…between 2009 and 2012, the Bank of England issued an eye-watering £375 billion of extra cash in what is politely known as “quantitative easing”. Even at the time, experts could be heard arguing that this newly-printed money would have a more helpful impact on the British economy if it was simply dropped from an aeroplane on to Britain’s poorer communities, helping the hard-pressed people there to exercise their pent-up demand for new shoes or washing machines or holiday breaks.
That’s a lot of money. Go on…
Yet instead, it seems it was mainly used to prop up the banking system, and help it rebuild its balances. While real wages fell into their longest decline in more than a century, £375 billion of new government money, over four years, was used not to change the system, or rebalance the British economy, or reinvest in our grassroots public services, but to keep things exactly as they were.
So rather than the people benefiting from the creation of new money, it’s used instead to prop up banks, who aren’t lending it to people anyway. Small businesses are suffering because of this.
So if QE is used because there’s no money in the economy, then where has all that money gone? The Tories would have you believe that it’s gone on fripperies like social security and public sector pay. But that’s nonsense. Ha Joon Chang writing in The Guardian explains:
Despite these significant shifts, myths about the economy refuse to go away and hamper a more productive debate. They concern how the government manages public finances – “tax and spend”, if you will.
The first is that there is an inherent virtue in balancing the books. Conservatives still cling to the idea of eliminating the budget deficit, even if it is with a 10-year delay (2025, as opposed to George Osborne’s original goal of 2015). The budget-balancing myth is so powerful that Labour feels it has to cost its new spending pledges down to the last penny, lest it be accused of fiscal irresponsibility.
However, as Keynes and his followers told us, whether a balanced budget is a good or a bad thing depends on the circumstances. In an overheating economy, deficit spending would be a serious folly. However, in today’s UK economy, whose underlying stagnation has been masked only by the release of excess liquidity on an oceanic scale, some deficit spending may be good – necessary, even.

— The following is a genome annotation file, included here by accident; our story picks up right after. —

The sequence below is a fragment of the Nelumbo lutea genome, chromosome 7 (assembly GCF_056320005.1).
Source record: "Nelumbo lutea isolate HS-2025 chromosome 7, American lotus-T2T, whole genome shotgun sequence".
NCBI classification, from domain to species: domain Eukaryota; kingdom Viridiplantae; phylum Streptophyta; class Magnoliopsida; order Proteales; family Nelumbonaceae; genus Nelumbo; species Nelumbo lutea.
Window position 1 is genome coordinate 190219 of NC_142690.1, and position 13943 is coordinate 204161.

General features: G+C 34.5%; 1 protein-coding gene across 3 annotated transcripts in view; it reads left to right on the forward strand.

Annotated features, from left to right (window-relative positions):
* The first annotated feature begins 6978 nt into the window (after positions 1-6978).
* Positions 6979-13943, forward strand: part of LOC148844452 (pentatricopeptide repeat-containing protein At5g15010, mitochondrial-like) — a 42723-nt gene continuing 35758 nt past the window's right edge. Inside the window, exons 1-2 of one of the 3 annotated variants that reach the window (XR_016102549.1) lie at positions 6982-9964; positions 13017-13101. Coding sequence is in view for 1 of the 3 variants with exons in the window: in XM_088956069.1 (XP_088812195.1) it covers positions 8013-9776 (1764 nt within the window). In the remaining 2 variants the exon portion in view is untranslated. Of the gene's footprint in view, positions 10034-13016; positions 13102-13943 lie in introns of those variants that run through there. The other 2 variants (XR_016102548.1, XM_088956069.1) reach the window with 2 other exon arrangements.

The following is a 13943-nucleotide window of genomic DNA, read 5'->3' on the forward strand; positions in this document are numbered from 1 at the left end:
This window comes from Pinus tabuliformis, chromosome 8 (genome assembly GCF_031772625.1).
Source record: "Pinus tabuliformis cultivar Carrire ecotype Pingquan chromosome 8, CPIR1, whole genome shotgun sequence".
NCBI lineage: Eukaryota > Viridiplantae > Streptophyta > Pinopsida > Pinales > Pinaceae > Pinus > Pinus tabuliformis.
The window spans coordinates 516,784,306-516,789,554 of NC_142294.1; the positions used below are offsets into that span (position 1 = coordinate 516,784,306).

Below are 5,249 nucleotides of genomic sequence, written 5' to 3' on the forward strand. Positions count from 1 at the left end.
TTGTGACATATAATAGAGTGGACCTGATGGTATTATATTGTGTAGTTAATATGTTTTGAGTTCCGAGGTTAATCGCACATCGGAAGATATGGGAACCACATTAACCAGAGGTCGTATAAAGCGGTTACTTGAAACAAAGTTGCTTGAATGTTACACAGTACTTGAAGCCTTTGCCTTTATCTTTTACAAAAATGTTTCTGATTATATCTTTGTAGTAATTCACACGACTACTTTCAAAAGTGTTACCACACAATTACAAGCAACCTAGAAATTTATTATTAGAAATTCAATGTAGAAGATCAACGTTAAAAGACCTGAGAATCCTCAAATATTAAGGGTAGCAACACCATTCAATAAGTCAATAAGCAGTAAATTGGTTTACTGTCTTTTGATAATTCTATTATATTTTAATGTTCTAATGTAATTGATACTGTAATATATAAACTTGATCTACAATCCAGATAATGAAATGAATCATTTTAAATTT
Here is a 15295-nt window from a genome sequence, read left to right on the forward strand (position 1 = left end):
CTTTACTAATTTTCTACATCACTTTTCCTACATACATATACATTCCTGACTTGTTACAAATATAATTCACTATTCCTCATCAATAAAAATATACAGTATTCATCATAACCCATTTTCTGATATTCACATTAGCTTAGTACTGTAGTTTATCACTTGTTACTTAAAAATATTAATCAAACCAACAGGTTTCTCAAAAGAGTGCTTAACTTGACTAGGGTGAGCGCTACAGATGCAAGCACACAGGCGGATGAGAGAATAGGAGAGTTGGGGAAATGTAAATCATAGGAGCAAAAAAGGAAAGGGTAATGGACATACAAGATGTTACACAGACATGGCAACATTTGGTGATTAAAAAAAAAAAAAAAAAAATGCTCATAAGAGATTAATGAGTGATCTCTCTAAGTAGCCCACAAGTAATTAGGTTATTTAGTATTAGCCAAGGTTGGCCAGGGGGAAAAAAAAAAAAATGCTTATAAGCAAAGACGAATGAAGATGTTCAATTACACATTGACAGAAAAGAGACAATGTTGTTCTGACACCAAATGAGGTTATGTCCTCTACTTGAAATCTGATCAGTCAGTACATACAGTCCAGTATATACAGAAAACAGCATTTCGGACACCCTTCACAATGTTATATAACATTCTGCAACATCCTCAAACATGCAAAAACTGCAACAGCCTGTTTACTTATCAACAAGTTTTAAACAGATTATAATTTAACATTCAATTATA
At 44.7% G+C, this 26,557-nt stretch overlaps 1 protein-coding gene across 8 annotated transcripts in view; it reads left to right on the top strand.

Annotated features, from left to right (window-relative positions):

The second myth is that the UK welfare state is especially large. Conservativesbelieve that it is bloated out of all proportion and needs to be drastically cut. Even the Labour party partly buys into this idea. Its extra spending pledge on this front is presented as an attempt to reverse the worst of the Tory cuts, rather than as an attempt to expand provision to rebuild the foundation for a decent society.
The reality is the UK welfare state is not large at all. As of 2016, the British welfare state (measured by public social spending) was, at 21.5% of GDP, barely three-quarters of welfare spending in comparably rich countries in Europe – France’s is 31.5% and Denmark’s is 28.7%, for example. The UK welfare state is barely larger than the OECD average (21%), which includes a dozen or so countries such as Mexico, Chile, Turkey and Estonia, which are much poorer and/or have less need for public welfare provision. They have younger populations and stronger extended family networks.
he third myth is that welfare spending is consumption – that it is a drain on the nation’s productive resources and thus has to be minimised. This myth is what Conservative supporters subscribe to when they say that, despite their negative impact, we have to accept cuts in such things as disability benefit, unemployment benefit, child care and free school meals, because we “can’t afford them”. This myth even tints, although doesn’t define, Labour’s view on the welfare state. For example, Labour argues for an expansion of welfare spending, but promises to finance it with current revenue, thereby implicitly admitting that the money that goes into it is consumption that does not add to future output.
It would be reasonable to argue that consent has been manufactured by the Tories, their think-tanks and their allies in the media, for the purpose of fulfilling their long-held ambitions to dismantle the welfare state and sell off public services to their corporate friends. Phrases like “the magic money tree” and “we have to live within our means” have been produced to accomplish this.
Governments spend and borrow money all the time. The notion that national finances should be treated like household budgets is demonstrably fallacious. Yet, for over 30 years much of the public has been conditioned into thinking that all government spending and borrowing is fundamentally irresponsible but this thinking is dangerous. People are dying because of it. Next Thursday, you have the opportunity to put a stop to this destructiveness. Please use your vote wisely. Don’t vote Tory.